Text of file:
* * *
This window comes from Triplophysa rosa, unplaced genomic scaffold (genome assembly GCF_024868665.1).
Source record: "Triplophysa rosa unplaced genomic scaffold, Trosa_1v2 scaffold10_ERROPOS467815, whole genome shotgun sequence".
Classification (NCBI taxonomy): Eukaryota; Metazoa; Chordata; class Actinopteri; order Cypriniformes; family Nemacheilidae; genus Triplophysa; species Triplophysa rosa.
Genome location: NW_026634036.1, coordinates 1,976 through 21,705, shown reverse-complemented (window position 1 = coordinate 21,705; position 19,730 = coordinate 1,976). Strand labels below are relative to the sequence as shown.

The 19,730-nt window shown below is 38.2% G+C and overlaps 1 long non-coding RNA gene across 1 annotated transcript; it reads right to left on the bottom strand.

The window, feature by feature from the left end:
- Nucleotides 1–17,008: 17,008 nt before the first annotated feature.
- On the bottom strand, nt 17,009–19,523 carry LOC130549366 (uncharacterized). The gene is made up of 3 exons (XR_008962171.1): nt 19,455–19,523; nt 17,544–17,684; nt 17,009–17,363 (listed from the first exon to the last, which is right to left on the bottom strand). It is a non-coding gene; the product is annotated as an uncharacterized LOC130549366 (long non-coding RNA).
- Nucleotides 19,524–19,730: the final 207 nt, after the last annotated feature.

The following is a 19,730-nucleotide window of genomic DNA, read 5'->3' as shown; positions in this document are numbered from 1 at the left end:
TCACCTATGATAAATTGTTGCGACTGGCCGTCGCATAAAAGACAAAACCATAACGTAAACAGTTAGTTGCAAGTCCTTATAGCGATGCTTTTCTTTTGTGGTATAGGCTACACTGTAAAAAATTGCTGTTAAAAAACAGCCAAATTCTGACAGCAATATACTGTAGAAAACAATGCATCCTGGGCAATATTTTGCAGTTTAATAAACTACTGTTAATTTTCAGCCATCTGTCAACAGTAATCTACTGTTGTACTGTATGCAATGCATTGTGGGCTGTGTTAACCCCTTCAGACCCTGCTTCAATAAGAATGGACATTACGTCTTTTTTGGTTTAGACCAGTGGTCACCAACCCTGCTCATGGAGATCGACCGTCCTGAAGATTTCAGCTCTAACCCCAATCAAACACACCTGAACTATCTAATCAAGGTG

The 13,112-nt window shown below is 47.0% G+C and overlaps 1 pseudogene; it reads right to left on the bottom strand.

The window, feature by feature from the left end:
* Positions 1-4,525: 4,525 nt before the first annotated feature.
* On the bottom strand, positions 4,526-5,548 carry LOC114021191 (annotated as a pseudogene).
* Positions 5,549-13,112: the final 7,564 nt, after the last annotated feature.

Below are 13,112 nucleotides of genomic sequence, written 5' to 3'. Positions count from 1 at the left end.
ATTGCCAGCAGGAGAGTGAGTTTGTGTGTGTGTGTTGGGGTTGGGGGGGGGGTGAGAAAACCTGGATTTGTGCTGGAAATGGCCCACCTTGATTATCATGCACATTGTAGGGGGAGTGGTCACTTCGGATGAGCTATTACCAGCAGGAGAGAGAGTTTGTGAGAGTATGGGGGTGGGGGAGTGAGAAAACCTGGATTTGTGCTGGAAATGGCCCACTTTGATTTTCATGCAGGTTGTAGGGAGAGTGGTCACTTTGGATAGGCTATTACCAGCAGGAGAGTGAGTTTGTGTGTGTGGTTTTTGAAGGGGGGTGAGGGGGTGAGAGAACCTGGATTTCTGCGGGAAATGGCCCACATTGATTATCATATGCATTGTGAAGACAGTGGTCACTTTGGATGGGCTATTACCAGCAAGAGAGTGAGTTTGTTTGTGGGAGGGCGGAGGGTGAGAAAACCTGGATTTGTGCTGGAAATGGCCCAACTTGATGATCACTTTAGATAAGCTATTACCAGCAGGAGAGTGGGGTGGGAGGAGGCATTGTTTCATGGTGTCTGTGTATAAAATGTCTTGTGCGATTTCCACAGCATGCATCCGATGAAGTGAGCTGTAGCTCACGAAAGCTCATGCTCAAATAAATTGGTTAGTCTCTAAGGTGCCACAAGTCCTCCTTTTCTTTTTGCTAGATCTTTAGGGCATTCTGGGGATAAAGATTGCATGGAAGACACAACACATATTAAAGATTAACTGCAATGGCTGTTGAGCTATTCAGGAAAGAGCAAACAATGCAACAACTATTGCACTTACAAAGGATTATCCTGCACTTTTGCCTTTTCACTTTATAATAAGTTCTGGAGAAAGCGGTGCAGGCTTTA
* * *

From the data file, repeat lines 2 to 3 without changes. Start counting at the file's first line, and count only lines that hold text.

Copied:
Source record: "Triplophysa rosa unplaced genomic scaffold, Trosa_1v2 scaffold10_ERROPOS467815, whole genome shotgun sequence".
Classification (NCBI taxonomy): Eukaryota; Metazoa; Chordata; class Actinopteri; order Cypriniformes; family Nemacheilidae; genus Triplophysa; species Triplophysa rosa.